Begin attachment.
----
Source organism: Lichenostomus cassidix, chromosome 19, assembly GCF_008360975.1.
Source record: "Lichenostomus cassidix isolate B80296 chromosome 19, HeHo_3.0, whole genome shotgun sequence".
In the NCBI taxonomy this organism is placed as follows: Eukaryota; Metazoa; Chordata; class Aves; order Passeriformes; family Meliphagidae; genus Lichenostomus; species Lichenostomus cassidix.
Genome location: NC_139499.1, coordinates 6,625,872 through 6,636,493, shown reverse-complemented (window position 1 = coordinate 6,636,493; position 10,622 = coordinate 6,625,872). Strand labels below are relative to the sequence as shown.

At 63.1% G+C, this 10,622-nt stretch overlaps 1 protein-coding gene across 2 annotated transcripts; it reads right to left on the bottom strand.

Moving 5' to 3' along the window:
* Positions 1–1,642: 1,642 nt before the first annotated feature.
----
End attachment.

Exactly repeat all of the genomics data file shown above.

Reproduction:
Source organism: Lichenostomus cassidix, chromosome 19, assembly GCF_008360975.1.
Source record: "Lichenostomus cassidix isolate B80296 chromosome 19, HeHo_3.0, whole genome shotgun sequence".
In the NCBI taxonomy this organism is placed as follows: Eukaryota; Metazoa; Chordata; class Aves; order Passeriformes; family Meliphagidae; genus Lichenostomus; species Lichenostomus cassidix.
Genome location: NC_139499.1, coordinates 6,625,872 through 6,636,493, shown reverse-complemented (window position 1 = coordinate 6,636,493; position 10,622 = coordinate 6,625,872). Strand labels below are relative to the sequence as shown.

At 63.1% G+C, this 10,622-nt stretch overlaps 1 protein-coding gene across 2 annotated transcripts; it reads right to left on the bottom strand.

Moving 5' to 3' along the window:
* Positions 1–1,642: 1,642 nt before the first annotated feature.